The U.S., Canada and Mexico have settled on an unprecedented answer to that question: just combine forces. The chiefs of the three countries' national soccer organizations broke the news in New York City on Monday, announcing their joint bid to host the 2026 men's World Cup.

Prompted by a chemical weapons attack, the U.S. loosed dozens of Tomahawk missiles last week on an air base operated by Syrian President Bashar Assad, the embattled ally of Russia.

For a centenarian, the Pulitzer Prize appears to be as spry as ever.

Now in its 101st year, the prestigious prize recognized writers, artists and musicians of nearly every bent — from breaking news and cartooning, to fiction and drama. At a New York City ceremony Monday, Pulitzer Prize Administrator Mike Pride announced the 21 winners of the 2017 award.

It has been quite a while since Californians have seen such green. Riding the coattails of an unseasonably wet season, some valleys have become riots of color, deserts have been blanketed with blooms so suffusive they earn the word "super" — and the state's officials have taken notice.

Hours after President Trump ordered a missile strike on a Syrian air base, responses from the rest of the world are beginning to stack up.

The U.S. military operation, which fired 59 Tomahawk missiles at the Shayrat air base, was conducted in retaliation for an apparent chemical attack by Syrian President Bashar Assad's forces.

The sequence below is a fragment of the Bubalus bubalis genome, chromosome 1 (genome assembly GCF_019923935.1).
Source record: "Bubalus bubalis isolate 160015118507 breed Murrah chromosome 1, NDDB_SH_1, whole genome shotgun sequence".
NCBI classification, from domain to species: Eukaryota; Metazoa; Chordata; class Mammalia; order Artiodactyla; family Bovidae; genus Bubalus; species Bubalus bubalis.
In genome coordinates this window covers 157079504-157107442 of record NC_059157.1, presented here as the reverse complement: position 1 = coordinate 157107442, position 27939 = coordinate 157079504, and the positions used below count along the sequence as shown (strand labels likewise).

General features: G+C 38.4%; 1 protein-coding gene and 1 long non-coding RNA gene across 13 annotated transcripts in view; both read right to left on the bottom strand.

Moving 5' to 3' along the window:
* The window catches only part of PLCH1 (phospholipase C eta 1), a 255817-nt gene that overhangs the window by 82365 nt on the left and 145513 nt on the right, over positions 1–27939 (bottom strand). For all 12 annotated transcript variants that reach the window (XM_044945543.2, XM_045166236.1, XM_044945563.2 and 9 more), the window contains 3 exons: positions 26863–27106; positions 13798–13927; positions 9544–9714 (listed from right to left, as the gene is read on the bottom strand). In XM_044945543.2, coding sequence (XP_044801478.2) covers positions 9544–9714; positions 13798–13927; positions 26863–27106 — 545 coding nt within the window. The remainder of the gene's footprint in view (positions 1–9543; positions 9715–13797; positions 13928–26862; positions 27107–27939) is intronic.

It's safe to say that few people expected the first face-to-face meeting between President Trump and Xi Jinping to unfold this way.

The U.S. women's national soccer team has agreed to terms on a new collective bargaining agreement with U.S. Soccer, concluding a protracted dispute over their union contract.

By the time bidding closed Tuesday, there was no lack of companies competing to build the wall President Trump has proposed for the border between the U.S. and Mexico. In fact, by The Associated Press' count, upwards of 200 organizations had expressed interest in designing and building it for Customs and Border Protection.

Updated at 1:35 p.m. ET

In some respects, the current competition between Ford and the electric-vehicle company Tesla is no competition at all.

Bloomberg lays out some of the stark facts:

  • In the past five years, Ford has reported net income of about $26 billion. Tesla lost $2.3 billion.
  • The same period saw Ford generate $151.8 billion in revenue, compared with Tesla's $7 billion.

Let's get something straight up front: Spain and the U.K. are not going to war over Gibraltar.

That, at least, is what politicians from both countries have been carefully asserting since Michael Howard, a former British Conservative party leader, made a not-so-subtle suggestion Sunday that force would be on the table in some recent unpleasantness over the long-disputed peninsula.

The campaign began under cover of darkness.

It opened with a skirmish or two in Bristol more than a decade ago — a superfluous apostrophe scratched off a street sign here, a possessive rendered plural with the stroke of some tape there.

But now, the battle between one mysterious man and the grammatical mistakes besieging the British city has spilled into the harsh light of international media.

Miroslava Breach was sitting in the car with one of her three children outside her home in Mexico when gunmen approached and shot her eight times. Her child was unharmed; the 54-year-old journalist was killed.